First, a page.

husband. Six months after my last chemo to the day, I summited
Aconcagua, at 22,820 ft it is the highest peak in the western hemisphere . . . .”
I am running in the early morning darkness, during a rain and hail storm, in Phipps Park. A headlamp lights my way. I am wet and cold, I am not happy. But as I reach that open mile stretch which parallels Lake Jackson, the sun has begun to rise and the sky over the lake is a spectacular light pink with dark blue clouds racing by, pushed by the whipping wind. I am wondering about you, Claudia, how you have been so tough, yet so graceful in fighting the long odds? I don’t think that I could do that. She tells us:
“At the end of my treatment, one of the nurses told me that the doctor
started telling people they could and should exercise during treatment and
that one of his patients (me) ran “marathons” on chemo.
I really believe that my previous ultrarunning experiences helped me go
through treatment as I compared one to the other in terms of having
periods of feeling poorly but knowing that it would pass and I would keep
going. I also feel that setting goals in terms of races to complete helped
keep a positive attitude. A positive attitude will not change the course
of a disease but will make one feel better whatever the circumstances.”
As I am running the trail, I am worrying about you Claudia, just as I worried about Tim, and now am worried about Bill and Geri and Doug. The tempestuous morning sky has lightened some and a large hawk passes close overhead, carrying prey in its talons. I momentarily wonder if this is not a bad sign for you, Claudia, but quickly realize that instead, that hawk is carrying her prey to feed her young, that this is surely a sign of the circularity of life. Wouldn’t you tell me that, Claudia?
I am still thinking of you, Claudia, when the four big deer bolt out in front of me, gracefully racing each other along the lake bottom. They jump high when they run, their big white rumps flashing to each other in the morning mist coming off the lake. When deer run like that it is like a celebration of life, isn’t that what you would tell me, Claudia?
Several miles later amid the upland pines and oaks, there is a slow, strange shadow up ahead. I don’t know what it is, but it is running with sort of an odd nautical roll. I catch up in a few hundred yards. She had ratty gray and white fur and when she grinned at me, she surely showed her great age. Her teeth were worn down to a few pegs, but her eyes, well, her eyes were bright. And defiant. And on her back were her prizes, her four bundles of love. The baby possum all looked up at me, eight bright, inquisitive eyes, eight pointy little ears, four little heads, all moving in unison. They were hanging onto their momma’s back for dear life. It reminded me of Mr. Toad’s Wild Ride. But given the chance the momma possum didn’t veer off the trail, she elected to waddle about one hundred yards with me before something more interesting caught her attention, and off she went without even a goodbye. She showed no fear, but a quiet, even confident acceptance of her circumstances. She could have changed everything. She chose to change nothing. Until the time was right.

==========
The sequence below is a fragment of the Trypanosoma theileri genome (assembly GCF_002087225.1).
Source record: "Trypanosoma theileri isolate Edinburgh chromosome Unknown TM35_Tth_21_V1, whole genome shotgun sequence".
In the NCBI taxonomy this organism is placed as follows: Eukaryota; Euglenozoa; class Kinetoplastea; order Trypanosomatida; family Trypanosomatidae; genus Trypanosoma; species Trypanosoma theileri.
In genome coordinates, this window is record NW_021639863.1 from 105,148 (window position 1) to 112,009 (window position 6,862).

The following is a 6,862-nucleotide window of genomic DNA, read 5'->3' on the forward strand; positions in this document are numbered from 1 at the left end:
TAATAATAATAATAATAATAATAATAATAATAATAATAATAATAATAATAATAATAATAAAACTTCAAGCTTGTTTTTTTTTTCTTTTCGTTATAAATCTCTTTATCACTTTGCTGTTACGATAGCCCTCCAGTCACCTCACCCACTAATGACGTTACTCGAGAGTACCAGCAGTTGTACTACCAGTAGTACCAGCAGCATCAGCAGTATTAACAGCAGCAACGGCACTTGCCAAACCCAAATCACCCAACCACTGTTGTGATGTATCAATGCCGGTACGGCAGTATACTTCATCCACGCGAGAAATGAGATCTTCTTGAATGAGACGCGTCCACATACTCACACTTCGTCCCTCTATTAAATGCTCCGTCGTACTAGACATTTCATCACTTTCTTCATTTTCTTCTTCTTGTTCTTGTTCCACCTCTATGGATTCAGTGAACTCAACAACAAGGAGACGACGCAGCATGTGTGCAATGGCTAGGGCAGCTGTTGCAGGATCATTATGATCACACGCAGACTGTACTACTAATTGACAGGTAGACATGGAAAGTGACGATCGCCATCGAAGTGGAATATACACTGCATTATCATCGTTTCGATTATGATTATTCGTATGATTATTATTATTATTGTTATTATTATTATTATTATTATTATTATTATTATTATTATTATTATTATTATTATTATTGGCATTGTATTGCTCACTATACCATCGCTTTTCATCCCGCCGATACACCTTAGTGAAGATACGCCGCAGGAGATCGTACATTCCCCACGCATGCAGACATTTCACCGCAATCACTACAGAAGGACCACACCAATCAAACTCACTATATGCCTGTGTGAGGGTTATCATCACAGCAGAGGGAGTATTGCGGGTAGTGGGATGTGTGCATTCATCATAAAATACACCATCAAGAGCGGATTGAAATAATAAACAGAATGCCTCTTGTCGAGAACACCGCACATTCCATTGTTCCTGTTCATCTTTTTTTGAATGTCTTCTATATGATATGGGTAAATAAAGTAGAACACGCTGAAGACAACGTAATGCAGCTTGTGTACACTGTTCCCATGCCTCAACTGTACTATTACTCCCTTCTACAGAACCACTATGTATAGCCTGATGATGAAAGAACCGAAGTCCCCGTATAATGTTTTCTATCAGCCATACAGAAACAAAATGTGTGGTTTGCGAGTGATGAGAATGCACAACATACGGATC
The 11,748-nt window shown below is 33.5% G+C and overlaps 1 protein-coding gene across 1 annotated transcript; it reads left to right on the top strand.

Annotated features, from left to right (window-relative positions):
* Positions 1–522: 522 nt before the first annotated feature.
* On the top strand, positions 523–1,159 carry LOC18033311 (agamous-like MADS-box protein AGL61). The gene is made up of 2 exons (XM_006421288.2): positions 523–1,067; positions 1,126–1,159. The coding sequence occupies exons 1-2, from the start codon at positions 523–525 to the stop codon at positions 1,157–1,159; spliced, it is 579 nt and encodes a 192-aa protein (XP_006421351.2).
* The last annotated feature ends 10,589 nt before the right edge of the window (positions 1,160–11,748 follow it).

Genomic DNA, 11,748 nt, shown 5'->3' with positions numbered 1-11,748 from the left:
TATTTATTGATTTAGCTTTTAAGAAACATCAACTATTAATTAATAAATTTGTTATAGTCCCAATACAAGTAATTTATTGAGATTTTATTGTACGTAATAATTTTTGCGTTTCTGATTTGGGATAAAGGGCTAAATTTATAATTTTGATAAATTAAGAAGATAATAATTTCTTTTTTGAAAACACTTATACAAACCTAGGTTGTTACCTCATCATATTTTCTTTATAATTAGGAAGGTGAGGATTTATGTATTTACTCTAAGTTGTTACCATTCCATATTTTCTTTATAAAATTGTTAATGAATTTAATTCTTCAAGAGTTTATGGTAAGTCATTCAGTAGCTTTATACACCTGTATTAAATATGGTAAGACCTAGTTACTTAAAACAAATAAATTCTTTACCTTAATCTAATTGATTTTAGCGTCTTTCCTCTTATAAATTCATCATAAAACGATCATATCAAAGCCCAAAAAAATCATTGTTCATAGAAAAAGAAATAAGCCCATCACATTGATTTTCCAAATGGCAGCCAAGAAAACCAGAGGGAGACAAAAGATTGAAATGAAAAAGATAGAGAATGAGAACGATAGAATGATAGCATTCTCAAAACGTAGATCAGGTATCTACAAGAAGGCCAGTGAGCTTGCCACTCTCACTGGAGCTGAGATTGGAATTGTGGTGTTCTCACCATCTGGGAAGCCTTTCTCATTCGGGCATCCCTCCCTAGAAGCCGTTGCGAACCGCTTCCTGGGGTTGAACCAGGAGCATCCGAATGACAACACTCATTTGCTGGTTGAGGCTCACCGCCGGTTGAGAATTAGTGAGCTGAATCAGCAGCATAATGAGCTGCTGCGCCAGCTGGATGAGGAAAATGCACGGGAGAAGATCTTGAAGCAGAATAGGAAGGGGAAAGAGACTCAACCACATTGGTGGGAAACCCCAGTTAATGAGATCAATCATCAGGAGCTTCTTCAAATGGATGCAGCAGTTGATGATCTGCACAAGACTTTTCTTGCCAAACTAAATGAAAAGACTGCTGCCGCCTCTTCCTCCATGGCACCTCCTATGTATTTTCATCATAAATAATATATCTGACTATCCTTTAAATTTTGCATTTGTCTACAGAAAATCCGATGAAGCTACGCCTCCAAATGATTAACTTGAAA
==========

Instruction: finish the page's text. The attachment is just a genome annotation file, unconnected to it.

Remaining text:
Life is an ultra marathon. Maybe it should be lived like one too. No need to panic when the going gets rough, it hurts, sometimes real bad, but we can deal with almost everything that comes our way, right Claudia? Even the finish line. Is that the lesson you are trying to teach me as you learn it yourself?
I suppose that some of you wonder why some of us run such long distances? It was even asked recently on the club message board. How much fun could it be? Why not stick to 5Ks and 10Ks and enjoy yourself immensely more. A fair question.
Well, there are people who live far from here (Tibet) who undertake arduous journeys through the mountains to holy places, seeking purification and forgiveness for their past sins. And they believe that the more difficult the journey, the greater their ultimate purification. It is something like that. When I run further, while it is always more difficult, I know that the longer I run, the better I ultimately feel. Eventually. It comes somewhere from within. I can’t explain it any more than that.
When I got home from the long run this morning, this message from Jim Berryman-Shafer was waiting for me:
“Claudia has amazed the staff at the hospital. They had prepared us for her
death, but I guess she wasn’t ready to go yet. Tuesday 4/19 she started
talking and Thursday she even had a couple of bites of real food. She will
probably be discharged from the hospital early next week to come home. The
breast cancer will ultimately end her life, but she’ll be back with us at
least for a little while.”
Against all odds, Claudia Berryman-Shafer is still running her ultra marathon of life. I pray that her race is far longer than she can imagine. And for Bill and Geri and Doug. But whenever it is over, she will have acquitted herself with great honor. Thank you, Claudia, still the teacher, for what you are still teaching us.
“WHERE does the power come from, to see the race to its end?,” asked Eric Liddell.